The government’s exit strategy from the EU faces obstacles as divisions grow within May’s party, and as Parliament gets a final say in withdrawal.
Strangely, progress on Brexit has occurred despite missteps on the part of the U.K. government. In fact, the missteps have had the consequence of forcing Tory Brexiteers to work more quietly behind the scenes.
British Prime Minister Theresa May lost a key vote on a bill to withdraw from the EU in mid-December. The House of Commons setback on Brexit means members of Parliament must approve any final deal with the EU before withdrawal begins. This vote will be a key piece of legislation that aims to transfer EU law into U.K. law when the country leaves the bloc in March 2019.
The setback for May comes after the U.K. and the EU secured a significant breakthrough in negotiations earlier in December. The key problem is the hard Brexit wing of the Tory Party, and the party remains divided on how the U.K. will leave the EU.
The agreement with the EU includes provisions to protect the post-Brexit residency of EU citizens in the U.K., and Britons living among EU member nations. This deal represented a full capitulation by the U.K. government to Brussels’ original demands. Britain also retreated on the resolution of the border between Northern Ireland and the Republic of Ireland. It was another classic example of what the U.K. government got wrong. Brexiteers thought Germany would intervene on Britain’s behalf on the border issue.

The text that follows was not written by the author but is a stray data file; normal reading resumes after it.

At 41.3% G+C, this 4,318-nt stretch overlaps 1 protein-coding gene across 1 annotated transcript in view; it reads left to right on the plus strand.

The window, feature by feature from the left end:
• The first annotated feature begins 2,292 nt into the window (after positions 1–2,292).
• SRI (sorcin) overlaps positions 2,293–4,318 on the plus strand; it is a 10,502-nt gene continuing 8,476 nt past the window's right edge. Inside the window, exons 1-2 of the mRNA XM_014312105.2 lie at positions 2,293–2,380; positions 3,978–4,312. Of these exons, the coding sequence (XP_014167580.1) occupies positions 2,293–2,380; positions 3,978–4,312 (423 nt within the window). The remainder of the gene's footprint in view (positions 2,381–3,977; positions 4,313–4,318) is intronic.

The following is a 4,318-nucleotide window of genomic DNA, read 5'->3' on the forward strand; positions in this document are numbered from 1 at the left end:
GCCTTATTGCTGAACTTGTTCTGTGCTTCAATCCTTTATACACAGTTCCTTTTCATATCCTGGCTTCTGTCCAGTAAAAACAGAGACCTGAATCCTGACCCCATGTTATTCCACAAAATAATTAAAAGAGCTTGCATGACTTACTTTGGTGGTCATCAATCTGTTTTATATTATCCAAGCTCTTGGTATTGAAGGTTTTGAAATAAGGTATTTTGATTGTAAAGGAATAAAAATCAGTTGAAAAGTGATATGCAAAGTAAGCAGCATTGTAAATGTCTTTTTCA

The first phase of talks was the easiest, and the coming trade negotiations will be much more difficult as the U.K.’s position remains weak. The EU’s initial offer was to reproduce the free trade deal with Canada. Such a deal would not cover financial services — a key concern for the London financial market. Negotiations will not be completed until March 2019, and a transition will take several years. It’s even possible that as this drags on, the next election will return to power a government that does not rely on votes in Parliament to take the next steps, as May’s government currently does. That would pave the way for a softer Brexit, which will be in everyone’s interest.
The coming trade negotiations will be much more difficult as the U.K.’s position remains weak.